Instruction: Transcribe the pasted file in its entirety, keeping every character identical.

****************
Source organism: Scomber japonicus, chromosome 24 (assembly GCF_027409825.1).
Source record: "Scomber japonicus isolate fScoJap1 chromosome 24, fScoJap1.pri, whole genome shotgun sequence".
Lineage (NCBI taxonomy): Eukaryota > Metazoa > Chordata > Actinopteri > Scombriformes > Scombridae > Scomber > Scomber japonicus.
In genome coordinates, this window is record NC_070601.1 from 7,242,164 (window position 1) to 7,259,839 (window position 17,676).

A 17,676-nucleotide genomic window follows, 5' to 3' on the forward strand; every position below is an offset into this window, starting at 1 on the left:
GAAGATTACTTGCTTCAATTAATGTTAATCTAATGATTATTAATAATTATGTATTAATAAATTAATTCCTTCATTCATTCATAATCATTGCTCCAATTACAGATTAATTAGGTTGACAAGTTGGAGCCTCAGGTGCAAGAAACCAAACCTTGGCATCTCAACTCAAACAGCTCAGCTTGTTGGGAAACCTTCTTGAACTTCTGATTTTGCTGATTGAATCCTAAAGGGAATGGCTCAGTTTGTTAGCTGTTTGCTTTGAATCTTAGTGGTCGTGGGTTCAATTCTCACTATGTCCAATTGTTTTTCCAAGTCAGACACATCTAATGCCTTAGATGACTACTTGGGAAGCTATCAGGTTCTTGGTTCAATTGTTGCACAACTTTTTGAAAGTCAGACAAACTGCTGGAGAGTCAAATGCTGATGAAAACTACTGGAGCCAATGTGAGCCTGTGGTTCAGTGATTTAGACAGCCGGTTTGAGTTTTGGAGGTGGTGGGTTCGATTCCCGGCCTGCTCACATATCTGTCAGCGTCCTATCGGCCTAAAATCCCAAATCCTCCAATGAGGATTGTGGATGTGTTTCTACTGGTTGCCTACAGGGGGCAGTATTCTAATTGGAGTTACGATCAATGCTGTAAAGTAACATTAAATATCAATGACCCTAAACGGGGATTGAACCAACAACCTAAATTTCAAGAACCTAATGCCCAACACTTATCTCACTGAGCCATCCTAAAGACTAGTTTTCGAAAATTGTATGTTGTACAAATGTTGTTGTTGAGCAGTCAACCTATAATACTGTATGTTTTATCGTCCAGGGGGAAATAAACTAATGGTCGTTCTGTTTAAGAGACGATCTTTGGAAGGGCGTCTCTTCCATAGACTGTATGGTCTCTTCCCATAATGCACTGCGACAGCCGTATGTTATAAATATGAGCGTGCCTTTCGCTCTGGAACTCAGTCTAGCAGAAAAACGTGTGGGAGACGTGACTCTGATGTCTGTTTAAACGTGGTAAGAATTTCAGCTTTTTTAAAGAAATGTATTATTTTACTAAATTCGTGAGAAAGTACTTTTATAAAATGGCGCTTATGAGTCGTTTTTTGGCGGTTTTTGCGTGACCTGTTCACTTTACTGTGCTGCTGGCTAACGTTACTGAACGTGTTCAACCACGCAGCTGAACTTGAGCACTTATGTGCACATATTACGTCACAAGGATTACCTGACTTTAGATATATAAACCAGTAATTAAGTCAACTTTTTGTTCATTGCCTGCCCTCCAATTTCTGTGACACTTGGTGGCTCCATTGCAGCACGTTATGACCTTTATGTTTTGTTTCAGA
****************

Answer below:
Source organism: Scomber japonicus, chromosome 24 (assembly GCF_027409825.1).
Source record: "Scomber japonicus isolate fScoJap1 chromosome 24, fScoJap1.pri, whole genome shotgun sequence".
Lineage (NCBI taxonomy): Eukaryota > Metazoa > Chordata > Actinopteri > Scombriformes > Scombridae > Scomber > Scomber japonicus.
In genome coordinates, this window is record NC_070601.1 from 7,242,164 (window position 1) to 7,259,839 (window position 17,676).

A 17,676-nucleotide genomic window follows, 5' to 3' on the forward strand; every position below is an offset into this window, starting at 1 on the left:
GAAGATTACTTGCTTCAATTAATGTTAATCTAATGATTATTAATAATTATGTATTAATAAATTAATTCCTTCATTCATTCATAATCATTGCTCCAATTACAGATTAATTAGGTTGACAAGTTGGAGCCTCAGGTGCAAGAAACCAAACCTTGGCATCTCAACTCAAACAGCTCAGCTTGTTGGGAAACCTTCTTGAACTTCTGATTTTGCTGATTGAATCCTAAAGGGAATGGCTCAGTTTGTTAGCTGTTTGCTTTGAATCTTAGTGGTCGTGGGTTCAATTCTCACTATGTCCAATTGTTTTTCCAAGTCAGACACATCTAATGCCTTAGATGACTACTTGGGAAGCTATCAGGTTCTTGGTTCAATTGTTGCACAACTTTTTGAAAGTCAGACAAACTGCTGGAGAGTCAAATGCTGATGAAAACTACTGGAGCCAATGTGAGCCTGTGGTTCAGTGATTTAGACAGCCGGTTTGAGTTTTGGAGGTGGTGGGTTCGATTCCCGGCCTGCTCACATATCTGTCAGCGTCCTATCGGCCTAAAATCCCAAATCCTCCAATGAGGATTGTGGATGTGTTTCTACTGGTTGCCTACAGGGGGCAGTATTCTAATTGGAGTTACGATCAATGCTGTAAAGTAACATTAAATATCAATGACCCTAAACGGGGATTGAACCAACAACCTAAATTTCAAGAACCTAATGCCCAACACTTATCTCACTGAGCCATCCTAAAGACTAGTTTTCGAAAATTGTATGTTGTACAAATGTTGTTGTTGAGCAGTCAACCTATAATACTGTATGTTTTATCGTCCAGGGGGAAATAAACTAATGGTCGTTCTGTTTAAGAGACGATCTTTGGAAGGGCGTCTCTTCCATAGACTGTATGGTCTCTTCCCATAATGCACTGCGACAGCCGTATGTTATAAATATGAGCGTGCCTTTCGCTCTGGAACTCAGTCTAGCAGAAAAACGTGTGGGAGACGTGACTCTGATGTCTGTTTAAACGTGGTAAGAATTTCAGCTTTTTTAAAGAAATGTATTATTTTACTAAATTCGTGAGAAAGTACTTTTATAAAATGGCGCTTATGAGTCGTTTTTTGGCGGTTTTTGCGTGACCTGTTCACTTTACTGTGCTGCTGGCTAACGTTACTGAACGTGTTCAACCACGCAGCTGAACTTGAGCACTTATGTGCACATATTACGTCACAAGGATTACCTGACTTTAGATATATAAACCAGTAATTAAGTCAACTTTTTGTTCATTGCCTGCCCTCCAATTTCTGTGACACTTGGTGGCTCCATTGCAGCACGTTATGACCTTTATGTTTTGTTTCAGA